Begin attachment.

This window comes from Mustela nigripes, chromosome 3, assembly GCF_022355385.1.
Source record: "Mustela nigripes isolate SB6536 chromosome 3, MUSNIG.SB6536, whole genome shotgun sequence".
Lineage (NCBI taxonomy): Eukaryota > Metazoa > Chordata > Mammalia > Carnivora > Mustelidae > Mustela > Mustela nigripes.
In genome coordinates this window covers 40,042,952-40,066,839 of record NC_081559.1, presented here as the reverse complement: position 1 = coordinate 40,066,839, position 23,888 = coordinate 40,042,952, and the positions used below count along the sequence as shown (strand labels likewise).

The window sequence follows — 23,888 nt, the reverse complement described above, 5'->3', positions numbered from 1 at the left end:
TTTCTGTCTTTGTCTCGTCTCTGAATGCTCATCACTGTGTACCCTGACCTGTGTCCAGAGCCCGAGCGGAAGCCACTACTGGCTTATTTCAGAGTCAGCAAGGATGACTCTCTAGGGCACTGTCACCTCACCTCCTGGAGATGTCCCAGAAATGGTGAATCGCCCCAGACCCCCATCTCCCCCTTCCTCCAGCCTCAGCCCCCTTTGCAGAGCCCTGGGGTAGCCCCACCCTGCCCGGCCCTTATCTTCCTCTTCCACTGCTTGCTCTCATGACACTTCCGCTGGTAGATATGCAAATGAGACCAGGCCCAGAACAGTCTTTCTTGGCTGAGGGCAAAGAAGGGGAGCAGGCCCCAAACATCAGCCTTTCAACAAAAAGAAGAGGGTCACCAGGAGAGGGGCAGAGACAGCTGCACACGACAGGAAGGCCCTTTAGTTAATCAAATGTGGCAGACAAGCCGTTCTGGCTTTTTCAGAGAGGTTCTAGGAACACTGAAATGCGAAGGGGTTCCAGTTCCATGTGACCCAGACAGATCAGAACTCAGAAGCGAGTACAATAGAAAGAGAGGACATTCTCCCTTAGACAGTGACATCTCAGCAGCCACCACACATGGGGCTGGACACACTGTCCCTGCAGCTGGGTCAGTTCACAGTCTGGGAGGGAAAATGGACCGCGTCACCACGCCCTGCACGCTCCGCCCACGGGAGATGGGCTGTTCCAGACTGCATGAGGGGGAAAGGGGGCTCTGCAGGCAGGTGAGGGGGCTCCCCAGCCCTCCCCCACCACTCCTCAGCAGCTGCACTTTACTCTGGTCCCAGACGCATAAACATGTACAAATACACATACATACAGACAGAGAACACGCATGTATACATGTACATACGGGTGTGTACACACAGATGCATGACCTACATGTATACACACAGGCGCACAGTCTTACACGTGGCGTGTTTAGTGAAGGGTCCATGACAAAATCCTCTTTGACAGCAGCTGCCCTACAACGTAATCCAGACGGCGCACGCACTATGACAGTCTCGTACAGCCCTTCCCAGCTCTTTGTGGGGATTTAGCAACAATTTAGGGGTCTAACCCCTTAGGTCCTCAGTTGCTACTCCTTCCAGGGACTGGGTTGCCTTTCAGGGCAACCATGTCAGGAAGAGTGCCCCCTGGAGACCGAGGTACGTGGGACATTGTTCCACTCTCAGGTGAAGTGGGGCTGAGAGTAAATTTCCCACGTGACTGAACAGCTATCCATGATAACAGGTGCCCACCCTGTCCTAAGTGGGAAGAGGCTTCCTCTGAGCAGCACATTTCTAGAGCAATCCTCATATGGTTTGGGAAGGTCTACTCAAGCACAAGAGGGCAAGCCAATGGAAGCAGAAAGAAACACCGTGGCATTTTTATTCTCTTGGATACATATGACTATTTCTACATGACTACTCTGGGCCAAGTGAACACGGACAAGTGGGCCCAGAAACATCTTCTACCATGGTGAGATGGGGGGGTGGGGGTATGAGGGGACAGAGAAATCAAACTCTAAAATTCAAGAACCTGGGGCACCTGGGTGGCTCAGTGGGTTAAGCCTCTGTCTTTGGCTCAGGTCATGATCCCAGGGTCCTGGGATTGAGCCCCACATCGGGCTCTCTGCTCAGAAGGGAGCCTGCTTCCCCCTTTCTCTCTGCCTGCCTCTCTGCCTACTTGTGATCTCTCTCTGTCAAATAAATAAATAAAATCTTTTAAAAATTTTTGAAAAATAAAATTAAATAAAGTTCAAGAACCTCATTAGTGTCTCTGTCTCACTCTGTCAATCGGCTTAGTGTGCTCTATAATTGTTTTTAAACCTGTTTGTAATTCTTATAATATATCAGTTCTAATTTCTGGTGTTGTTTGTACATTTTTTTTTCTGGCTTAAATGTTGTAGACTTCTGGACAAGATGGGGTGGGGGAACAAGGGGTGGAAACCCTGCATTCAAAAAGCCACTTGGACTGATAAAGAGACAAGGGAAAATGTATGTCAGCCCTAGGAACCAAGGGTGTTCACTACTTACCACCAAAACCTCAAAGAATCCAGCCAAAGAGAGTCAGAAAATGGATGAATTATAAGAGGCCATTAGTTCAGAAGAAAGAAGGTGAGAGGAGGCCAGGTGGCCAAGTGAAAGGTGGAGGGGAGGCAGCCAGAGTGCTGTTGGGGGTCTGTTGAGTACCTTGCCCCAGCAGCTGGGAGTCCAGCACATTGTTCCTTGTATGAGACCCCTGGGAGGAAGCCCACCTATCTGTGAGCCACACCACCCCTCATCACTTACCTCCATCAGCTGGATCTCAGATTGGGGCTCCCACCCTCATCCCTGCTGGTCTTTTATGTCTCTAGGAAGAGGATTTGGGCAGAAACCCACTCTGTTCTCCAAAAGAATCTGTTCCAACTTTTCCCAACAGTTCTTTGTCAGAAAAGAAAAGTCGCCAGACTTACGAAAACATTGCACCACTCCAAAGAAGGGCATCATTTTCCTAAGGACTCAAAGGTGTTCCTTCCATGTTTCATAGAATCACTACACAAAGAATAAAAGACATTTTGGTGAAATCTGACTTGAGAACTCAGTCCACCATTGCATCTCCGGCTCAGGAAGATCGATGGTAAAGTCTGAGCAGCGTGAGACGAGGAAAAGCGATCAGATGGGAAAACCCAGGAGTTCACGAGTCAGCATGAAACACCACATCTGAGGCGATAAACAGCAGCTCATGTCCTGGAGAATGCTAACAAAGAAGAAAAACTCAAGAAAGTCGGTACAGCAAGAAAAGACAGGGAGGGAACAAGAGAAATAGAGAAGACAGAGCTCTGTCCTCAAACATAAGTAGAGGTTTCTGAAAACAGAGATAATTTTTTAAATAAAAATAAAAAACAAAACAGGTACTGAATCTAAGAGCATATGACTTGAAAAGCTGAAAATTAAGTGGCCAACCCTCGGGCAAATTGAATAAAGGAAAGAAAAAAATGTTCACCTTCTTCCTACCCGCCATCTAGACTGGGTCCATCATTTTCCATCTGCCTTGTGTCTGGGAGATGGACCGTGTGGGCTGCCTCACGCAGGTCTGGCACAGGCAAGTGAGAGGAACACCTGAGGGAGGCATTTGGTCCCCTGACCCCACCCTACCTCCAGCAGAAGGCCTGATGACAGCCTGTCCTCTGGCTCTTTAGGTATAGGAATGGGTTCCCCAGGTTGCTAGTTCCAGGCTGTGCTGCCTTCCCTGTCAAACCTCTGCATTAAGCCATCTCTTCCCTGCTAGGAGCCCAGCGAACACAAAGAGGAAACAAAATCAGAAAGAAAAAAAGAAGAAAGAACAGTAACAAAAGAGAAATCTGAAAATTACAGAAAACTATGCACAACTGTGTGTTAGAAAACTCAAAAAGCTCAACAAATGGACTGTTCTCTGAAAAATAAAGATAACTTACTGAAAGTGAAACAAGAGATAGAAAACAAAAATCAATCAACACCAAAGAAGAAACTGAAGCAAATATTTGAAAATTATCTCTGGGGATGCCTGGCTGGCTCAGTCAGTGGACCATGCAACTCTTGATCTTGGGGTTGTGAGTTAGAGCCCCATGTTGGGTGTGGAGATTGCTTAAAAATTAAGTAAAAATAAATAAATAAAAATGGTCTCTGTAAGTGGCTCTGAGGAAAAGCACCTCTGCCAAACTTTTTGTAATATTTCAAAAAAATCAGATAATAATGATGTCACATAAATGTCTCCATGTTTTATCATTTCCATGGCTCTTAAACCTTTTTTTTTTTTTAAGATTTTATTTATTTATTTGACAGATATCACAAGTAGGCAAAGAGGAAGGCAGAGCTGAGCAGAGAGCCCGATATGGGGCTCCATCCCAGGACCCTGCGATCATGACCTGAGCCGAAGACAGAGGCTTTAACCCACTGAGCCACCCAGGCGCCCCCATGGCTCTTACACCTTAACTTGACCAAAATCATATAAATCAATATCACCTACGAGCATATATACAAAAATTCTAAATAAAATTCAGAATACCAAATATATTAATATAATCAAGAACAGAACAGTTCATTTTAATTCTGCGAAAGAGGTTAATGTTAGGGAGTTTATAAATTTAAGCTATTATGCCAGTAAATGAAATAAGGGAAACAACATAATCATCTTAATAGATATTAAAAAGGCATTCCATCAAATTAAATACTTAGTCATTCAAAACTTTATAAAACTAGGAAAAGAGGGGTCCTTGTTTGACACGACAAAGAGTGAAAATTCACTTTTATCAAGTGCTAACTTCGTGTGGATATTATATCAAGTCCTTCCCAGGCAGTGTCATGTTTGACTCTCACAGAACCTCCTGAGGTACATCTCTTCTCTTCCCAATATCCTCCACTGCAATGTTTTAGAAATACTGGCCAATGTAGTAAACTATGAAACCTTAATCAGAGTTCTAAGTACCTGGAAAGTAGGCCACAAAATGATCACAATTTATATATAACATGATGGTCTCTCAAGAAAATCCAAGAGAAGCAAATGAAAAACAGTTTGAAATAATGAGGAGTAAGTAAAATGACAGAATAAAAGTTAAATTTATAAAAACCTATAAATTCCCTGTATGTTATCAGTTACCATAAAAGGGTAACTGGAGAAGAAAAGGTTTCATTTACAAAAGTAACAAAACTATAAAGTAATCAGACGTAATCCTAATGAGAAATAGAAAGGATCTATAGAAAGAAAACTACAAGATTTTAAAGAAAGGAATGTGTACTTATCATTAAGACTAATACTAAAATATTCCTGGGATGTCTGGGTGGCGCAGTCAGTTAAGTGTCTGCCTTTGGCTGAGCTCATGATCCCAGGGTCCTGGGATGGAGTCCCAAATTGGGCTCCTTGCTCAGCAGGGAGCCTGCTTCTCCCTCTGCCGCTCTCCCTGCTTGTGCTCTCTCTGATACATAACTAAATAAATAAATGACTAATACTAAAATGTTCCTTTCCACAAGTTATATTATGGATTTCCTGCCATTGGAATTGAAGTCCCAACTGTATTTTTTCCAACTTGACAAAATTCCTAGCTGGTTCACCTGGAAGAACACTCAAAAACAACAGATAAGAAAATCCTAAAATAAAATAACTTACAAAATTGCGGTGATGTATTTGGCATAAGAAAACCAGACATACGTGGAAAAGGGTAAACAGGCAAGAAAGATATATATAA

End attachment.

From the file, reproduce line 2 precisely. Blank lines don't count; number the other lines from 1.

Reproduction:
Source record: "Mustela nigripes isolate SB6536 chromosome 3, MUSNIG.SB6536, whole genome shotgun sequence".